11024 S. Bell Avenue
Chicago, IL 60643
Rev. Dr. Joel Mitchell, Pastor
Reflection June 19, 2016
The Summer of Wisdom
Rev. Dr. Thomas Aldworth
Two weeks ago (on June 5), I began a new series of sermons under the heading “Summer of Wisdom.” These eight (or more) sermons will focus specifically on what are known in the Bible as “Wisdom Books” - namely: The Book of Job, Proverbs, Ecclesiastes, and the Song of Song. Many parts of these books are well known to many of us - but I felt it might be good to ponder these four books together over this summer.
I need to note that exploring these books will change my normal style of preaching a bit. I’ll be doing a bit more “teaching” in these sermons than is my normal preaching style. I will, naturally, still try to make the sermons reflect our own practical lives and our common life of faith.
I mentioned in the first of these sermons that we are going exploring. We are heading deeper into the mysteries that surround us - the mysteries that sustain us. Wisdom is the art of discerning what really matters in life.
By the way, this series of sermons arises from my beloved Beth asking me to preach on the Song of Songs. I have never preached on the Song of Songs but I surely look forward to doing so later this summer.
As the seminary professor Kathleen O’Connor notes: “According to (biblical) wisdom, life is not a simple set of truths to be followed but a continual encounter with conflicting truths, each making competing claims upon the person. (Biblical) Wisdom views life as paradoxical - requiring discernment from situation to situation of how, when, and if one should act.”
Wisdom requires more that knowledge - even though knowledge is essential to wisdom. I don’t believe wisdom is possible without a love of learning and a never-ending proclivity to reading. I have never met a wise person who was not also widely-read.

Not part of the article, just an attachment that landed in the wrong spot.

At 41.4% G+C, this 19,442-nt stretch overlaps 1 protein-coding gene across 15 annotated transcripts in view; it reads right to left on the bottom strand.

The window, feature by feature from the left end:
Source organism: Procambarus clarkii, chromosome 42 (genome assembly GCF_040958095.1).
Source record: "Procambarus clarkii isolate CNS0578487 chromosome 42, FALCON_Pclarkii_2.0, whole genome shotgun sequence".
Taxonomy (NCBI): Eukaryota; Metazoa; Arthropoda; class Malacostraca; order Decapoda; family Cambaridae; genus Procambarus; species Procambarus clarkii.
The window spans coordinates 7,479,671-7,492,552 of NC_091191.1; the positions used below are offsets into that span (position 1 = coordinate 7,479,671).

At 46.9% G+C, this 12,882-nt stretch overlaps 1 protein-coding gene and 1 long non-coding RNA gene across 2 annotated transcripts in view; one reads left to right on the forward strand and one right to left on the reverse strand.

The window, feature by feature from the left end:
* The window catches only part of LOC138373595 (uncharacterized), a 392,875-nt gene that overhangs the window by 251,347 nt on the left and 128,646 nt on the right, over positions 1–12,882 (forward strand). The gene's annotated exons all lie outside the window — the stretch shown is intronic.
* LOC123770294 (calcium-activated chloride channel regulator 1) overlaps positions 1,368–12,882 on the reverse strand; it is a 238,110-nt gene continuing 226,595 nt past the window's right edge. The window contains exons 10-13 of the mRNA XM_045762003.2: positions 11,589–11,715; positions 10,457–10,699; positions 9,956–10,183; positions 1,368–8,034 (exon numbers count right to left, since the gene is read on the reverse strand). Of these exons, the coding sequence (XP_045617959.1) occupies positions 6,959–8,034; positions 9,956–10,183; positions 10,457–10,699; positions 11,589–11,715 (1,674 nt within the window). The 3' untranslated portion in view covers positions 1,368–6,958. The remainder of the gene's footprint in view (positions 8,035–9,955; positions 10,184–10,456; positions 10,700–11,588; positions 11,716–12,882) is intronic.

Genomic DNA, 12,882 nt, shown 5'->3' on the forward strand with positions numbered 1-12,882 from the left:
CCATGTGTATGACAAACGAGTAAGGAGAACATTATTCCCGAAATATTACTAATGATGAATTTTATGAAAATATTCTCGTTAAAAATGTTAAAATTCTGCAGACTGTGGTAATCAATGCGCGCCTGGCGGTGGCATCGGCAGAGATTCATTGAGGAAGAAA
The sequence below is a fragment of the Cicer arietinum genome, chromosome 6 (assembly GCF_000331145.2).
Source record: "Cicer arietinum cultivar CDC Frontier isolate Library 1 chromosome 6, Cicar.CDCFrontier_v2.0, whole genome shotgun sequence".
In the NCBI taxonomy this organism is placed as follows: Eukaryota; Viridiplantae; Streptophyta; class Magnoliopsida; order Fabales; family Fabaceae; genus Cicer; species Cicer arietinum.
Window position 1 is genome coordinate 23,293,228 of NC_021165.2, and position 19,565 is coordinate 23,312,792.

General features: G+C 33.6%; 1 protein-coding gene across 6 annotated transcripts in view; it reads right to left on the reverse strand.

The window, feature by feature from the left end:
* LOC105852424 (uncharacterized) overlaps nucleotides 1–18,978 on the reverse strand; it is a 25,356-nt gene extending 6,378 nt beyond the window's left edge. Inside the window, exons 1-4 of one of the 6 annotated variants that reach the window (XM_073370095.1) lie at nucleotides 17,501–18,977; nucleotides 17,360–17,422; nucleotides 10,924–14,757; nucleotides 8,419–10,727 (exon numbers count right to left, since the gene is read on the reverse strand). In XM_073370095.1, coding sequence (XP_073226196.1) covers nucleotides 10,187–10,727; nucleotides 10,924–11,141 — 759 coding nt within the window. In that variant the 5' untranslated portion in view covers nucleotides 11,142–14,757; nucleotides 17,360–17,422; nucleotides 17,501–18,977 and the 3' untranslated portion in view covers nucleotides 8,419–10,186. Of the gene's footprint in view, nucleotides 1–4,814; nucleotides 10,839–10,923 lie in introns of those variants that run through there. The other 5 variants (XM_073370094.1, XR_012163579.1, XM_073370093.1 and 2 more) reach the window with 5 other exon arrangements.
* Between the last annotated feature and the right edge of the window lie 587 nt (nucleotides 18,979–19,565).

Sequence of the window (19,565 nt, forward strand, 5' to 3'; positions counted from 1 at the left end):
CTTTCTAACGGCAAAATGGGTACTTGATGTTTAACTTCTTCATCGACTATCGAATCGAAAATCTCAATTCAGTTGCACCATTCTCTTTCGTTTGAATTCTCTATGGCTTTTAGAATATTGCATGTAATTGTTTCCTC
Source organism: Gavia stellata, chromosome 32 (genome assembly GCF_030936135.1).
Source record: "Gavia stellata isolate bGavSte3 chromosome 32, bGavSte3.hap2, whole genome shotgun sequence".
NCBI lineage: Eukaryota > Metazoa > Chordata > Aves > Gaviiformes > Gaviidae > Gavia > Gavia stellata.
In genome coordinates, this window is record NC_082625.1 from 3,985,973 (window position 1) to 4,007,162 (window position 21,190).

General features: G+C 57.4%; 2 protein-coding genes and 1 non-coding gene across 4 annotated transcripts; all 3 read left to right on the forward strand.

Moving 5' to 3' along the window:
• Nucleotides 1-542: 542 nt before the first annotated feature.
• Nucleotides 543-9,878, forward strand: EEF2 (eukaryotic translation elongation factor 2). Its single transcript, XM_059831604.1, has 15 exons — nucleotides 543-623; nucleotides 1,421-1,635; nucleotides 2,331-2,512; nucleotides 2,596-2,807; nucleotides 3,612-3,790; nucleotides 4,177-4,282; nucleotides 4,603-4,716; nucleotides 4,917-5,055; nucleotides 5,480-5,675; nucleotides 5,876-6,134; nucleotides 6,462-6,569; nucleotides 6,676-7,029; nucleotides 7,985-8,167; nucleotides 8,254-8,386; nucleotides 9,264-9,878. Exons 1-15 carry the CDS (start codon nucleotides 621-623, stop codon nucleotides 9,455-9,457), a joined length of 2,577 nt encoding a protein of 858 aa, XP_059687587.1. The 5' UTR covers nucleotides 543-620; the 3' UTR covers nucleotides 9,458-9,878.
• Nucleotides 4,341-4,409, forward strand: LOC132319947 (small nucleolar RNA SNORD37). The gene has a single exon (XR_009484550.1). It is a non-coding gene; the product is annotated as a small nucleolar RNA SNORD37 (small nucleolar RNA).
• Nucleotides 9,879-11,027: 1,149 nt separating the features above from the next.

But, of course, more than reading is required. Wisdom requires the joining together of the brain, the heart, and the soul. Every one of us is faced with this momentous task of merging and uniting these three components of the human person.
Biblical wisdom might well be summed up thusly: reverence towards God and respect to all persons and all creatures everywhere. Biblical wisdom resists the “easy answers” - the “sound bites” that do not go deep enough. Life is, simply, too complex for easy answers.
The reason I wish to spend this summer exploring wisdom (Sophia in Greek), is because I believe wisdom is a grace from God. Without wisdom, we have little to teach our young. Without wisdom, we remain on the surface of life, never pondering the paradoxes that have been part and parcel of our human condition and human history.
I hope - by summer’s end - we will have all grown in wisdom. Wisdom, in the Bible, is primarily about relationships: relationships with God, with each other and with all creation.
As I mentioned in a recent sermon, the purpose of life - the primary purpose for which we are created - is for intimacy: intimacy with God and intimacy with at least one other person. To achieve and sustain intimacy is why we are here and why eternity awaits us.
It is my deep desire that through our exploration of the Book of Job, Proverbs, Ecclesiastes, and the Song of Song, we might encounter what our ancestors in faith wished to teach us about life and about true intimacy.
This past Sunday, I finished the Book of Job. Join us next Sunday when we seek the godly wisdom found in the wonderful teachings from the delightful and challenging Book of Proverbs! May God - the Source of All Wisdom - lead us and guide us in the weeks to come!